These reserves lie on the border between Free State and North West provinces and surround the Bloemhof Dam, an impoundment on the Vaal River. The area is generally flat, with a few low koppies and ridges, and varies in altitude from 1 228 m to 1 271 m a.s.l. It receives an average rainfall of c. 500 mm per year, which falls mostly in summer (January–March). The annual average minimum and maximum temperatures are 0 °C and 32 °C respectively.
Sandveld Nature Reserve protects a remnant patch of the eastern form of Kalahari Thornveld, which projects into the Grassland Biome. The thornveld in this region previously covered a much greater area. The central section of the reserve supports some excellent dense stands of Vachellia (formerly Acacia) erioloba savanna, with V. karroo, V. heteronuera and Brachiaria nigropedata as co-dominants. The Bloemhof Dam Nature Reserve consists mainly of grassland, which borders the dam.
Although the level of the Bloemhof Dam can fluctuate substantially, there are times when it remains low for extended periods because the Vaal Dam upstream captures the major part of the catchment waters. In such conditions, pans form and the exposed dam basin is colonised by grasses and extensive stands of annuals. When the dam is full there is virtually no exposed shoreline.
The dam regularly supports more than 5 000 waterbirds and on occasion more than 10 000 individuals. When the water level is low and islands and aquatic vegetation are exposed, the system becomes highly productive and suitable for many waterbird species. For example during April 2016, when the water level dropped to 18.8%, more than 3 000 flamingoes were counted, of which about 70% were Lesser Flamingo Phoeniconaias minor and the rest Greater Flamingo P. roseus. Several mixed heronries are at times found around the dam, supporting various breeding egrets, herons and cormorants, and occasionally more than a thousand breeding pairs. The dam also regularly holds significant numbers of Caspian Tern Sterna caspia, Great Crested Grebe Podiceps cristatus, White-breasted Cormorant Phalacrocorax lucidus, African Darter Anhinga rufa, Goliath Heron Ardea goliath, Western Cattle Egret Bubulcus ibis, African Spoonbill Platalea alba, Yellow-billed Stork Mycteria ibis, Egyptian Goose Alopochen aegyptiaca, South African Shelduck Tadorna cana, Yellow-billed Duck Anas undulata, Cape Shoveler A. smithii, Knob-billed Duck Sarkidiornis melanotos, Spur-winged Goose Plectropterus gambensis, Red-knobbed Coot Fulica cristata, Pied Avocet Recurvirostra avosetta and a few pairs of African Marsh Harrier Circus ranivorus.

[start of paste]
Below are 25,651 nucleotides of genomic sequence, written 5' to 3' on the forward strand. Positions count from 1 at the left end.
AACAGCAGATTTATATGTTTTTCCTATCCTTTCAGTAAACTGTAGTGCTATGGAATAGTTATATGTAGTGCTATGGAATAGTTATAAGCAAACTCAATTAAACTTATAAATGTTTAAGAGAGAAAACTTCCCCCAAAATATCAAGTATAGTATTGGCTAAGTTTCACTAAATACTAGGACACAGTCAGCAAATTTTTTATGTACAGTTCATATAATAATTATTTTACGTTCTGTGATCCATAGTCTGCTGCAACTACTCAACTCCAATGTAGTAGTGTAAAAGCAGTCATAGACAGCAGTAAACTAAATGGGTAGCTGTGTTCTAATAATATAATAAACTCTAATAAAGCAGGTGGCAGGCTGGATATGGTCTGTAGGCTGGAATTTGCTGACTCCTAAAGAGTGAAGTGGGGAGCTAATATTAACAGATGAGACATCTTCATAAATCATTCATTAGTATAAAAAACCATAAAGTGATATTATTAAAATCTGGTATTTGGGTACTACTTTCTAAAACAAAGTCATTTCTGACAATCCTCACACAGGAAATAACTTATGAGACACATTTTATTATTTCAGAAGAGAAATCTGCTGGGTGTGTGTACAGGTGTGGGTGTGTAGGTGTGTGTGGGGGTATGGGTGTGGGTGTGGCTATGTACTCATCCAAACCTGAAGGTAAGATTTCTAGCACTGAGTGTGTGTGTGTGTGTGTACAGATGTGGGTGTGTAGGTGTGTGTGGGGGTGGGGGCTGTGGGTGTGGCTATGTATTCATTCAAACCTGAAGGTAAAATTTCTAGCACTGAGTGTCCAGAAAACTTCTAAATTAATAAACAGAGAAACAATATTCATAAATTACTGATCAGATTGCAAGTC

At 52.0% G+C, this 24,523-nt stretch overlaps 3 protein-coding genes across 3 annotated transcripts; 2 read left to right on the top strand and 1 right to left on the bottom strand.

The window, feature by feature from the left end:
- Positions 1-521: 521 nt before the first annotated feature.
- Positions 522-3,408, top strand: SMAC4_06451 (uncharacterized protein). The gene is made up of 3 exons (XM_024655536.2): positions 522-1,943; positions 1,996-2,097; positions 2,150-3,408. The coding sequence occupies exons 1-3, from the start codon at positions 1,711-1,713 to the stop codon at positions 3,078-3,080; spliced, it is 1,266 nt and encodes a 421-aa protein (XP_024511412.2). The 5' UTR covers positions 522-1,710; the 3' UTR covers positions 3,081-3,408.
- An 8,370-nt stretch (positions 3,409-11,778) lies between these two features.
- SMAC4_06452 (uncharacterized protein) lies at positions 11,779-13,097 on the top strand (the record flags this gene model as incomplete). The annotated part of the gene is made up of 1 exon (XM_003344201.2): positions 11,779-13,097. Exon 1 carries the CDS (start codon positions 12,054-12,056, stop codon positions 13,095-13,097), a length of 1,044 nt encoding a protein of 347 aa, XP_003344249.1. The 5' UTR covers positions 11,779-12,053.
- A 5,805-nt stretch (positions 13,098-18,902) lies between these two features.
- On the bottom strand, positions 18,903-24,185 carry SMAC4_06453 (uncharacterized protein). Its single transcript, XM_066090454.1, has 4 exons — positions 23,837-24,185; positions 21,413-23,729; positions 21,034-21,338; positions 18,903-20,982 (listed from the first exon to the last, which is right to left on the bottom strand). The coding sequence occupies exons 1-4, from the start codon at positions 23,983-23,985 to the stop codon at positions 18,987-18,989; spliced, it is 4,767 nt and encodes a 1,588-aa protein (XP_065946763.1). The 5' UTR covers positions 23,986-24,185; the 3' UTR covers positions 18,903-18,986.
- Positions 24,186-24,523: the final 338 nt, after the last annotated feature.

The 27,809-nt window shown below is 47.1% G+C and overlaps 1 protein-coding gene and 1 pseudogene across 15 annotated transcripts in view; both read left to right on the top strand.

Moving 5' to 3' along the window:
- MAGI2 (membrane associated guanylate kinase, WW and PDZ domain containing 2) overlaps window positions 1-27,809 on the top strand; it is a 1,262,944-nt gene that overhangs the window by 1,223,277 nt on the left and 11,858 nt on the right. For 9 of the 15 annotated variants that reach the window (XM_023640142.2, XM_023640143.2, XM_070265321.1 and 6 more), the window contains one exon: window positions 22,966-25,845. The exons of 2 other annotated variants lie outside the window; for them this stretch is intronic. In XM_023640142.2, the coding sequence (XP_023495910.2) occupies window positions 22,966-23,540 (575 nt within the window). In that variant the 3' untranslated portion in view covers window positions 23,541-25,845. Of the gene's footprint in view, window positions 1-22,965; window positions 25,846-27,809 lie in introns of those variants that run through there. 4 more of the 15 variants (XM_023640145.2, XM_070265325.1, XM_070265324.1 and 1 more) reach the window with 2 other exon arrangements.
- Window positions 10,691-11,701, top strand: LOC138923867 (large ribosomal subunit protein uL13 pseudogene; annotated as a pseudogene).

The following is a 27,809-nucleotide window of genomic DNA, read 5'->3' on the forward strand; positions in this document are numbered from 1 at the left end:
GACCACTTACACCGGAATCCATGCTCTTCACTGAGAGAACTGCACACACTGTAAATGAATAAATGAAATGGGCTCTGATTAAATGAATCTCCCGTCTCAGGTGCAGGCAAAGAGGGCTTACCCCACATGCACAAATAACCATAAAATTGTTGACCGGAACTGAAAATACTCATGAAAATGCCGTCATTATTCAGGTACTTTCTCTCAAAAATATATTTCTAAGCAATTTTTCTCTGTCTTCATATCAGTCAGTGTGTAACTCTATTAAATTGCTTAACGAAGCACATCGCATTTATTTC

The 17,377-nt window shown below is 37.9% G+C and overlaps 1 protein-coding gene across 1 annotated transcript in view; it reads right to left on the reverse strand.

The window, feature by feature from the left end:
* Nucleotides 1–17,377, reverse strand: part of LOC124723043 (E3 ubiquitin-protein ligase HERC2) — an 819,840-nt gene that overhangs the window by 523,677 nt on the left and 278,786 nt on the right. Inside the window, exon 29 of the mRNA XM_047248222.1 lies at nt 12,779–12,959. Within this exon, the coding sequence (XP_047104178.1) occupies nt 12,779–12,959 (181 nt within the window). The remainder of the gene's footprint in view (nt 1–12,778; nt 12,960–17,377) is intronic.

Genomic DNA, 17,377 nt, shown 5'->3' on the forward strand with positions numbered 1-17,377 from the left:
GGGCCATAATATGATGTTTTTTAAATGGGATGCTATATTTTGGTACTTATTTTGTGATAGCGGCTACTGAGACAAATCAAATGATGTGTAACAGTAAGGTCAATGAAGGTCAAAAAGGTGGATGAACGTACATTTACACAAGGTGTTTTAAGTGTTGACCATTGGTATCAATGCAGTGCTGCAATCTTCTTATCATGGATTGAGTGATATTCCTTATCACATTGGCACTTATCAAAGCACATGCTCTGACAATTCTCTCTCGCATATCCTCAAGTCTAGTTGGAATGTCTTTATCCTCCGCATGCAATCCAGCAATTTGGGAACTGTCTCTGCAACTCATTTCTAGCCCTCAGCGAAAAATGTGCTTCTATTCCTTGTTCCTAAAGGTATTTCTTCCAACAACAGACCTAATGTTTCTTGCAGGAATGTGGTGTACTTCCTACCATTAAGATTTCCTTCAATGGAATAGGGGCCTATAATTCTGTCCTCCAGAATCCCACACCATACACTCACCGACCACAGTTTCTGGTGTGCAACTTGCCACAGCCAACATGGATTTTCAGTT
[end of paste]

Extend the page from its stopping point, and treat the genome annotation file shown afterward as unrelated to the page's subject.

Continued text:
The Kalahari Thornveld surrounding the dam supports several large raptors and terrestrial species, including White-backed Vulture Gyps africanus and Kori Bustard Ardeotis kori, as well as the occasional Cape Vulture G. coprotheres. The bushveld around the dam holds Red-crested Korhaan Lophotis ruficrista, Kalahari Scrub Robin Erythropygia paena, Pririt Batis Batis pririt, Barred Wren-Warbler Calamonastes fasciolatus, Marico Flycatcher Bradornis mariquensis, Crimson-breasted Shrike Laniarius atrococcineus, Sociable Weaver Philetairus socius (breeding), Scaly-feathered Finch Sporopipes squamifrons, Violet-eared Waxbill Uraeginthus granatinus, Black-faced Waxbill Estrilda erythronotos and Shaft-tailed Whydah Vidua regia.